Wonder Walls

A colourful slate hedge adorned with navel wort and ivy-leaved toadflax

Cornish hedges are a defining part of the landscape on Britain’s most south-westerly peninsula. From a wildlife point of view they are like Noah’s ark, supporting hundreds of species that might otherwise not have survived modern farming practices. But for motorists they can be a challenge, literally hedging-in the narrow lanes that spread like fine lace across the Cornish countryside. By early summer, a good reversing technique and frequent use of a horn are essential when navigating the county.

An example of a coastal Cornish hedge with stile

An example of a coastal Cornish hedge with stone stile

A Cornish hedge is a vernacular boundary constructed from local stone and soil. Apart from clearly dividing parcels of land and preventing livestock from escaping, their purpose is to provide shelter in a windswept landscape. It’s believed that over 30,000 miles of Cornish hedge remain, three-quarters of which have endured from ancient times. During their long lifetime each hedge is likely to have been broken down and rebuilt many times: typically a hedge will need to be repaired every 150 years or so, having suffered the ravages of tree roots, animals, humans and harsh weather. Building them is a skilled craft, taking a professional hedger about a day to complete a length of one metre. No mortar is used.

When built using slate, stones are laid in a herringbone pattern known as "cursy-wavy"

When built using slate, stones are laid in a herringbone pattern known as “cursy-wavy”

Although they are referred to as ‘hedges’, Cornish hedges are essentially double-skinned walls filled with compacted earth and topped with turf or thorny shrubs for added impenetrability. They are crossed using stiles, which are constructed in ingenious ways so as to allow farmers and walkers through, but keep livestock in. It’s only when nature takes its course, taking up residence in every nook and cranny, that they transform into hedges. At maturity the population of wild flowers often becomes so dense that nary a stone can be seen.

Sprouting from a Cornish hedge, sea campions are easily appreciated

Sprouting from a Cornish hedge, sea campions are easily appreciated

Common early colonisers of a Cornish hedge are navel wort (Umbilicus rupestris), fumitory (Fumaria officinalis) and ivy-leaved toadflax (Cymbalaria muralis), which are later replaced by foxgloves, cow parsley, red campion and lady ferns. In shady areas one might find hart’s tongue fern and wild garlic; and by the sea thrift (Armeria maritima) and sea campion (Silene uniflora).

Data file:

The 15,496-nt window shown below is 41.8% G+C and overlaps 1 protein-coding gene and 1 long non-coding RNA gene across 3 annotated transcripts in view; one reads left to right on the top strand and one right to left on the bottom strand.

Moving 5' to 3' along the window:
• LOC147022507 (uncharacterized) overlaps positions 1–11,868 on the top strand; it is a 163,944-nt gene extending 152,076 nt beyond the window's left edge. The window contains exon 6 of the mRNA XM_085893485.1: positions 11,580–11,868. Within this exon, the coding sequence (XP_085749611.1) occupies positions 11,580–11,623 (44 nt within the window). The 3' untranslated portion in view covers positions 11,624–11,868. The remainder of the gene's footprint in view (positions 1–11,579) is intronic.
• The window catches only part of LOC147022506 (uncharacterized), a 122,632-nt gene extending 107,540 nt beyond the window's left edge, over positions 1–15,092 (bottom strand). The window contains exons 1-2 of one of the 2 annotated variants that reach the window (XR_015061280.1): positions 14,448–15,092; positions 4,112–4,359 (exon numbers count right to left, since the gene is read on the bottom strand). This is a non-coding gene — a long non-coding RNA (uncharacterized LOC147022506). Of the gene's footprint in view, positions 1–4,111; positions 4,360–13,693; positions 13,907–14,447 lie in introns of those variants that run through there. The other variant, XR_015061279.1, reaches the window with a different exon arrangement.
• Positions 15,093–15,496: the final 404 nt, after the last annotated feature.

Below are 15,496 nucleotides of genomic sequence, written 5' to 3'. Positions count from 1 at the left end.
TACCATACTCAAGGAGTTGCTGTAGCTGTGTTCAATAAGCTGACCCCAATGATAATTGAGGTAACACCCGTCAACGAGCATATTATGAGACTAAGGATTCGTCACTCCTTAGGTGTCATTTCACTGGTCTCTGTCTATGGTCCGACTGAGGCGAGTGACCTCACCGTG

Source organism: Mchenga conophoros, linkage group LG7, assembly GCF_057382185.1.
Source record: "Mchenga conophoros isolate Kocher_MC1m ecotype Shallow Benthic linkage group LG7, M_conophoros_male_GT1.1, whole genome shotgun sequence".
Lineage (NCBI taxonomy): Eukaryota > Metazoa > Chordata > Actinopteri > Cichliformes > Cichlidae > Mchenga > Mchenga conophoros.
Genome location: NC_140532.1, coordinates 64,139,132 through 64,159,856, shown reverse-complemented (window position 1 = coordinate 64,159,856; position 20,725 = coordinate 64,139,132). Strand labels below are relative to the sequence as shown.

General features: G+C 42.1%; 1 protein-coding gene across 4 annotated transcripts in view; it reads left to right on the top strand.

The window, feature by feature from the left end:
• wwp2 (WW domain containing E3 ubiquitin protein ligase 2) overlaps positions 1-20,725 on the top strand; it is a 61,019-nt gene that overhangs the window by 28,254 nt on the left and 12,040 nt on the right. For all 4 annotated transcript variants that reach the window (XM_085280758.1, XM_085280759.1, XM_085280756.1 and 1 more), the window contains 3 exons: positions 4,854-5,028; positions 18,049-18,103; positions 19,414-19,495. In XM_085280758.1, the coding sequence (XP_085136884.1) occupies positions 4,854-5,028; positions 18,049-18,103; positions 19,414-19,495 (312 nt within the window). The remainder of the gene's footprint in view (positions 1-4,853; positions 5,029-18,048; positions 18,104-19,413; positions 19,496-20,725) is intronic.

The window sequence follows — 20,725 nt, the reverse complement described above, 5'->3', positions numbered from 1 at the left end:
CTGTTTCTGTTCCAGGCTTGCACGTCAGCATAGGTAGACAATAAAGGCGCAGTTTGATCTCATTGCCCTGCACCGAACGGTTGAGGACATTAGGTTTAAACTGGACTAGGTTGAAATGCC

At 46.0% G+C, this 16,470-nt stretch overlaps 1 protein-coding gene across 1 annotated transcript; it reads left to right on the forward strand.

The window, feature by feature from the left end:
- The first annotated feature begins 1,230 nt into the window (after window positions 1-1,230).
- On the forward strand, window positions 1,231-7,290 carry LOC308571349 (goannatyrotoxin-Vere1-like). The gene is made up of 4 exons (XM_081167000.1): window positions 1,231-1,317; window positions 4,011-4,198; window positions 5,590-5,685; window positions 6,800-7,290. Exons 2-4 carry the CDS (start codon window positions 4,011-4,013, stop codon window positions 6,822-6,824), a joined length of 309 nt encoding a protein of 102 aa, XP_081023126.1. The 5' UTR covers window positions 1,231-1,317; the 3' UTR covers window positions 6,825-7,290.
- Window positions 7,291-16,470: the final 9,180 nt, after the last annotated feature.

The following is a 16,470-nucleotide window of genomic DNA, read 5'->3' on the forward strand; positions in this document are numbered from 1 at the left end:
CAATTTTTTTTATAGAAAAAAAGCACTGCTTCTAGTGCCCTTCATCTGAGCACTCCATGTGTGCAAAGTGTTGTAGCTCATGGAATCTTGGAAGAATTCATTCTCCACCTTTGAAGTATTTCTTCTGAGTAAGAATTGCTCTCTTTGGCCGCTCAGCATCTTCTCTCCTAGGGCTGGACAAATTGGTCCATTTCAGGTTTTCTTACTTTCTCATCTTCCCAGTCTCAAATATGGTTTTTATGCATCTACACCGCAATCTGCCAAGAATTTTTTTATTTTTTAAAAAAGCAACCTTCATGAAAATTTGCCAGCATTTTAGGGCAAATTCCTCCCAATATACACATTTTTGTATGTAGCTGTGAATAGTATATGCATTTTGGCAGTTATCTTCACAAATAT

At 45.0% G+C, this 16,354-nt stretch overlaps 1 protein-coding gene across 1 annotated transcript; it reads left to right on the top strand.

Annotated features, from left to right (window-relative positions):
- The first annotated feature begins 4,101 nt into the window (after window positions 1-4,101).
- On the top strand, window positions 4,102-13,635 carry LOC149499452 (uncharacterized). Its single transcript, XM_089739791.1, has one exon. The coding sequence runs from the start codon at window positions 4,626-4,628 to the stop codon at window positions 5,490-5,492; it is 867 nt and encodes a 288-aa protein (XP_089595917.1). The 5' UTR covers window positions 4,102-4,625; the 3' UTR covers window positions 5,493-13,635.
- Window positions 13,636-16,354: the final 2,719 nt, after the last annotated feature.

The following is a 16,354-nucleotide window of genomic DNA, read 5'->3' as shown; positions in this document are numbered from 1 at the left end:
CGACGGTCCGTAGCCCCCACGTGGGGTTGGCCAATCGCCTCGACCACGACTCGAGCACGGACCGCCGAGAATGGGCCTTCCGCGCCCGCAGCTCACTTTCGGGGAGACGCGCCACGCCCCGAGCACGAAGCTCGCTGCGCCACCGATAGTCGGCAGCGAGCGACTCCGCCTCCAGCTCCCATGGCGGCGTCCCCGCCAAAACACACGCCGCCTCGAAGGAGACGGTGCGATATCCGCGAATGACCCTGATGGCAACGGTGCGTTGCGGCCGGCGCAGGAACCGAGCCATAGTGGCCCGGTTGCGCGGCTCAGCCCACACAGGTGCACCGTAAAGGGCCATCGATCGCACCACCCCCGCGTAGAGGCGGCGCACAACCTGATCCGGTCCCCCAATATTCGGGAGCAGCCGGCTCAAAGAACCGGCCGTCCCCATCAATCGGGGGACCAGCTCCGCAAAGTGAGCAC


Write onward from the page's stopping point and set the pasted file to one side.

Penny wort or Navel wort (Umbilicus rupestris) is often the first plant to colonise a newly constructed Cornish hedge

Penny wort or navel wort (Umbilicus rupestris) is often the first plant to colonise a newly constructed Cornish hedge

All these wildflowers attract a wide spectrum of attendant birds, mammals, reptiles and insects, making Cornish hedges one of Cornwall’s most important wildlife habitats. That will be little consolation to the drivers who routinely bump and scrape their cars as they squeeze down the county’s winding lanes, but without them Cornwall’s ancient fabric would not be the same.

A colourful slate hedge adorned with navel wort and ivy-leaved toadflax

A colourful slate hedge adorned with navel wort and ivy-leaved toadflax


Daffodil Week: Going Public

Daffodils, Green Park, London, March 2015

Nothing is more cheering on a sunny spring day than a broad swathe of daffodils emerging from lengthening grass, or a delicate cloud of cherry blossom hovering in the air. Driving out of Canterbury towards Harbledown yesterday I was greeted by verges and roundabouts thronged with narcissi. It was as if a magician had pulled a million bunches of flowers from his hat and public spiritedly plonked them in every inch of sward he could find. The effect was uplifting; a little bit of the unnecessary in a world where the beautification of things ‘just because’ seems very far down the list of priorities.

Narcissus actaea, St James' Park, London, March 2014